Concert Review: SF Jazz Collective at Nighttown

So big, they barely fit in the same picture
  • So big, they barely fit in the same picture

It was a tight fit, as the eight-piece SF Jazz Collective squeezed into the confines of Nighttown for two packed sets at Nighttown Saturday evening.

The ensemble formed in 2004 by the West Coast jazz organization SF Jazz has changed lineups over the past few years, but the current configuration might just be the most interesting yet.

Each year the band pays homage to a different jazz legend with fresh new arrangements from that artist’s book, along with adding to the repertoire via new pieces from each band member. This time out the focus was on Horace Silver — Blue Note icon and hard bop raconteur.

The late show got underway with Silver’s “Cape Verdean Blues,” a Latinesque number reworked so that the already syncopated melody became even more jagged. Vibist Stefon Harris wasted no time getting down to business with his incendiary solo, followed closely by up and coming trumpeter Ambrose Akinmusire who was equally inspired.

Once the head returned, the offbeat rhythms made way for some tasty interactions with drummer Eric Harland. Another Horace piece, “Lonely Woman” followed in a Miguel Zenon arrangement that faintly hinted at the original line. Trombone man Luis Bonila stepped up the tempo with a lightning fast display of some serious chops. Stefon Harris's “The Devil and the Details” sported some cool chord changes and a rollicking groove, plus surefire statements from pianist Ed Simon and tenor saxophonist Mark Turner, who moved to the beat in a steady motion almost suggesting an animated Jack-in-the Box.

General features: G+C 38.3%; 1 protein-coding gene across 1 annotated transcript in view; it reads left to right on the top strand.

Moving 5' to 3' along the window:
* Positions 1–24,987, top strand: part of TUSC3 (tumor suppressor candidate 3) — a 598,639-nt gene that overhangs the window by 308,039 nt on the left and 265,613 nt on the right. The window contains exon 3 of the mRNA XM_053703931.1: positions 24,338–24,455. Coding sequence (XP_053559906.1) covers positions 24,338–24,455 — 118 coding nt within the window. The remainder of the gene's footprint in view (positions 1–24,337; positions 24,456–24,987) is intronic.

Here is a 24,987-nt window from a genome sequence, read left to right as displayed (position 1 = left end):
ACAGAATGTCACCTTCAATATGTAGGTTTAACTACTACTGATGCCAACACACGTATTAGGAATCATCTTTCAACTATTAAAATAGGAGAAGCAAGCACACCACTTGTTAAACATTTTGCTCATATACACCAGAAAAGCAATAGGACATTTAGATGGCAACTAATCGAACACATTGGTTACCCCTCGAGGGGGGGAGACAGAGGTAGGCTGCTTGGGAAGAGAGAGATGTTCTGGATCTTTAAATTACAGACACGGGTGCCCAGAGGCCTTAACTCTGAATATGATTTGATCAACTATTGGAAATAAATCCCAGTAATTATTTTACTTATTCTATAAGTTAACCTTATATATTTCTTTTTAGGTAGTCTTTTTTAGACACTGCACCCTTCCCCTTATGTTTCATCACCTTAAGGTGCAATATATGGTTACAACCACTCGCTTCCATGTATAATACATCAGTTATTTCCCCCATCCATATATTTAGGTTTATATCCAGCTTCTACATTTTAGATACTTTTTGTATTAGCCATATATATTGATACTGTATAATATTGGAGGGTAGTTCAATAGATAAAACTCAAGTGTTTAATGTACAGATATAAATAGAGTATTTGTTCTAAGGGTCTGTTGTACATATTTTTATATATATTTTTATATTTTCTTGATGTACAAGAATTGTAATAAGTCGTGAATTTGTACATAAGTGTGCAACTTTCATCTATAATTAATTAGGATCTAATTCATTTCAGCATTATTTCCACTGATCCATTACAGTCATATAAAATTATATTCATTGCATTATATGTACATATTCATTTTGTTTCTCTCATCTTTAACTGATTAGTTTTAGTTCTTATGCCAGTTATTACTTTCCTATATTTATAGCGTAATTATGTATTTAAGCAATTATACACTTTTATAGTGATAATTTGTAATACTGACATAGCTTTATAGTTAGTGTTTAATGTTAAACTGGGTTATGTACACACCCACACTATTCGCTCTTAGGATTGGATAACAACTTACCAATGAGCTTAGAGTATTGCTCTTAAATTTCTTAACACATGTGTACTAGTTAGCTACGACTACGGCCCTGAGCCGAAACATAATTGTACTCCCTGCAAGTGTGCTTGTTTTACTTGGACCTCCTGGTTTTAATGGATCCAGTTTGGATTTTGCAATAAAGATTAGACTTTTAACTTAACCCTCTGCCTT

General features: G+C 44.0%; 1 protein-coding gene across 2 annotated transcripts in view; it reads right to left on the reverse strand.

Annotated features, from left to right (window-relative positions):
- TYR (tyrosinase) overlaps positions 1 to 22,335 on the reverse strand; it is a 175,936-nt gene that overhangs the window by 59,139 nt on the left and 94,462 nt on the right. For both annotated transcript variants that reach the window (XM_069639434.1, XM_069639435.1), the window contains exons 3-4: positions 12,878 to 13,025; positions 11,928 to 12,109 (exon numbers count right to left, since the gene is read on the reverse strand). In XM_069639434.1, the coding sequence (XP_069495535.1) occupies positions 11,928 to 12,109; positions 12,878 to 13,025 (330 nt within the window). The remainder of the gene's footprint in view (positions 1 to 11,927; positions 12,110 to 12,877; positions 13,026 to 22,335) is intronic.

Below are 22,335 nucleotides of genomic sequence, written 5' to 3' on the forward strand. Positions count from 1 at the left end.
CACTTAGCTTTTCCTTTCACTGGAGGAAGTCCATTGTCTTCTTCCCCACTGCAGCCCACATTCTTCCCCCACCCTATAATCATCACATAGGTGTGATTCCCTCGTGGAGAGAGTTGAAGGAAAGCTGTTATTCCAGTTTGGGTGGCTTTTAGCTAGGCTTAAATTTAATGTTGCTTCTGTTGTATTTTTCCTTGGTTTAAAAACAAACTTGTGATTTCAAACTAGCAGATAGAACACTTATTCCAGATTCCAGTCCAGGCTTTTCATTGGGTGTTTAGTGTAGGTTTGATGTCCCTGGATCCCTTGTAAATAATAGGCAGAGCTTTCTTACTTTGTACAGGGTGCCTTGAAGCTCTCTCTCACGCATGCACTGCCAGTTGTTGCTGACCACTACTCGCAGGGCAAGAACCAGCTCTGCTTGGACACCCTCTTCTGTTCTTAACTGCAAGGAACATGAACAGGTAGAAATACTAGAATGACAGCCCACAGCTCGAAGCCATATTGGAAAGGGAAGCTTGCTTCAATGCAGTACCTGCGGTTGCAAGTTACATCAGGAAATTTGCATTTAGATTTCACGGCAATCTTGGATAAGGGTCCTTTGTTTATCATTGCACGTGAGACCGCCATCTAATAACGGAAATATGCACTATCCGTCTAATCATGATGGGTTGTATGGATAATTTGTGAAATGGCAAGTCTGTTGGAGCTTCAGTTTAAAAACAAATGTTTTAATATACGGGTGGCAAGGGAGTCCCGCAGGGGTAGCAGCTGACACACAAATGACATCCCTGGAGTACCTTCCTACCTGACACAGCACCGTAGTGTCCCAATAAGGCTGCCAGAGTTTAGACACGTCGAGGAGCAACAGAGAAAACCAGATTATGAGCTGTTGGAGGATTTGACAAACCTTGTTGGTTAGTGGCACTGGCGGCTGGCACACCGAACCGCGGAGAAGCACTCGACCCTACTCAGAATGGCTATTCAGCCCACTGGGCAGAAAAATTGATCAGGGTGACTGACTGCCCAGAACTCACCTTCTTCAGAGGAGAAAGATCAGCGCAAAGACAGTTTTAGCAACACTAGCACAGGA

Two lengthy pieces served as the second half of the show, namely Ed Simon's “Collective Presence” and drummer Eric Harland's “Harlandia.” While the former served as a tone poem, the latter pulled out all the stops with a frenetic line of a regal nature, almost befitting the title. Harris, in one of his best solos of the night, managed to squeeze in a quote of “Mona Lisa” as he leaped up and down his instrument with lightning speed.

Harland's own muse is one of complementing the whole in a highly musical fashion and he certainly put it all together for this one.

Not surprisingly, the crowd clamored for an encore which came via a Mark Tuner arrangement of Horace Silver's “Peace.” One could barely detect the original melody, but had to marvel at the precision of the four-man horn section. All in all, it would prove to be a brief, but potent set of forward-looking jazz. —C. Andrew Hovan

Did you go to the show? Let us know what you thought of it in the comments.

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